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Published: 2003/11/21
by Jesse Jarnow

Primus, Roseland Ballroom, NYC- 11/14

NYC ROLL-TOP: Sailing The Seas of Cheese

The last time one of my friends saw Primus at Roseland, back in high school,
he smoked pot for the first time and lost his shoe in the mosh pit, riding
the train back to Long Island in his socks — one of those
rock-concert-as-rite-of-passage experiences that one can't help but smile to
think about. That was a long time ago. That was 10 years ago. He's about to
get married now. And, now, Primus is back, after a lay off of… well, who
can say when it ended, really? Original drummer Tim "Herb" Alexander was
jettisoned before 1997's The Brown Album, and the band continued to
tour into 2000. But facts are facts: the line stretching outside of Roseland
on Friday night was there to see a reunion tour. And if that doesn't
make one feel old, well, little will.

Inside the venerable ballroom, it was hard to get a gauge on the crowd —
mostly because it's difficult at first glance to tell the difference between
a 20something checking out Primus out of a sense of nostalgia, and a teen
that has discovered Primus in the past few years (maybe via leader Les
Claypool's various jamband-oriented projects). And it's especially hard when
all them when they're all flailing about in a mosh pit, flipping over each
other in a crowd-surfing frenzy like a massive flashback hallucination to
the early '90s — which happened as soon as the band kicked into "To Defy
The Laws of Tradition," a song from which another friend drew his senior
yearbook quote. It'd be nice to think that Primus might etch themselves that
kind of place in rock's canon: a too-smart-for-their-own-good band o'
misfits who might appeal to the same latent anti-authoritarians as the late
Frank Zappa.

I'd love to see the band achieve that kind of stature. But, well, it's not
likely. At least, not yet, 'cause beyond being a reunion tour, the band also
promised well in advance that the second set of each show would be a
complete rendering of their 1991 masterwork Sailing The Seas of
Cheese. And while, goddamn, this was great to know (a reassurance that
the band wouldn't be treading the same middling waters as the latter-day,
post-Alexander Antipop), and even cooler to hear, one couldn't help
but feel that the entire proceedings were a bit, um, dated. The material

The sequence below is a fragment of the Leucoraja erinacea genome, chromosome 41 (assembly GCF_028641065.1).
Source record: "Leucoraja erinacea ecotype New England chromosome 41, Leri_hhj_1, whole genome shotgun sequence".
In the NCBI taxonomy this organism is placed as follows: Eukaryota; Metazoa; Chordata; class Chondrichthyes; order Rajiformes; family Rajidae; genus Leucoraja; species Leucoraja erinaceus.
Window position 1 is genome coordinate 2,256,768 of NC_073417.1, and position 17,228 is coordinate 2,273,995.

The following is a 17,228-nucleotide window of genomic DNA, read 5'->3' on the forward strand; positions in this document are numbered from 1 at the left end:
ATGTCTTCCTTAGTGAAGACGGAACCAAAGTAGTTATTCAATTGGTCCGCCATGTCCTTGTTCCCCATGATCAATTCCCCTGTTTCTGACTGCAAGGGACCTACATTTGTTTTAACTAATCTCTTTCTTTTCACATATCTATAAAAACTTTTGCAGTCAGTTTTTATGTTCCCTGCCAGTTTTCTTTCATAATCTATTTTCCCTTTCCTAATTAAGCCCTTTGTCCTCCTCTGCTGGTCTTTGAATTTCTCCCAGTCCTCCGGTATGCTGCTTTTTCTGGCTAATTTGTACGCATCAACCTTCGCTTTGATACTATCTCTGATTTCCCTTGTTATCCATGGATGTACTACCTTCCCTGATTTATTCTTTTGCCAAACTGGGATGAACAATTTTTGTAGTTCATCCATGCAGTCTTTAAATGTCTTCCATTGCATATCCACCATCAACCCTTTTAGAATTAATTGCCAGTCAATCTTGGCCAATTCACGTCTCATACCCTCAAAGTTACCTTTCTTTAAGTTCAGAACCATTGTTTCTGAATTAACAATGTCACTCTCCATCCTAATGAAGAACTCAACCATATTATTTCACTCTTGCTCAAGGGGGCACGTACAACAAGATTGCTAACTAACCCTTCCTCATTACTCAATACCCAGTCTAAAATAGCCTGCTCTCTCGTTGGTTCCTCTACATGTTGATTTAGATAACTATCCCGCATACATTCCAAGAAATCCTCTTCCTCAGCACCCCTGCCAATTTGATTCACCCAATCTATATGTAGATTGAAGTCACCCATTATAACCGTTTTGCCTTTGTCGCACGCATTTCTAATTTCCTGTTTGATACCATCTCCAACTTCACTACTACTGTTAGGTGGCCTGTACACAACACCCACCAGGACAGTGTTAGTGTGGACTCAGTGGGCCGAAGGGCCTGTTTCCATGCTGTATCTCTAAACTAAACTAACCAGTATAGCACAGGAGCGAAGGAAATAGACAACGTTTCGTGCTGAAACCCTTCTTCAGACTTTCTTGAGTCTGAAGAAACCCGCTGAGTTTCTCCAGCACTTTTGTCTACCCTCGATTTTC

itself holds up — relentlessly throbbing cartoon-like odes to bizarre Tom
Waits-meets-Looney Tunes characters with music to match. In a season where
another early '90s superstar, director/writer Quentin Tarantino, has found
success at the box office, it's a flashback to an earlier sensibility. But
does that speak to a modern teen?

The (relatively) short 'n' punchy tunes of Cheese were expanded to
truly arena rock proportions – including a dementedly bombastic solo by
Alexander before "Eleven" – with some occasional Residents-like
theatricality to bolster it. Throughout the evening, Claypool was literally
a man of many hats, changing head gear every few numbers with obvious glee.
Above the band hovered two giant balloons on which a stream of surreal
images (including two highly effective eyeballs) were shown, as well as
videos of the band in their heyday (surprising to compare to the more aged
cats onstage). In places, the band jammed, really listening to each other
and expanding on ideas, but – just as frequently – the jams lapsed into
straight-up showboat soloing. Which is fine, as well. Les Claypool is a
showman to the core of his being, and the show was never anything less than
entirely entertaining.

The mosh pit moshed, Les Claypool slapped, and people had a grand time.
After the show, I got a call from my friend — the one who quoted Les in our
yearbook. "I lost my glasses in the pit!" he said. "Could you come down here
and help me look for them?" I made my way to the floor and found him looking
somewhat helpless amidst the wreckage of shoes, nitrous cartridges, and
tee-shirts. We found his lenses (scratched, though intact) and the
supposedly indestructible frames (horribly mangled). Somehow, in that little
bit of irreversible action of his glasses breaking, the same way you can't
unstir milk from a cup of tea, the Primus show proved its worth: still a
seething factory of experience and surreality. I led my friend into the
glare of Times Square, into the subway, and home, from a night we will both

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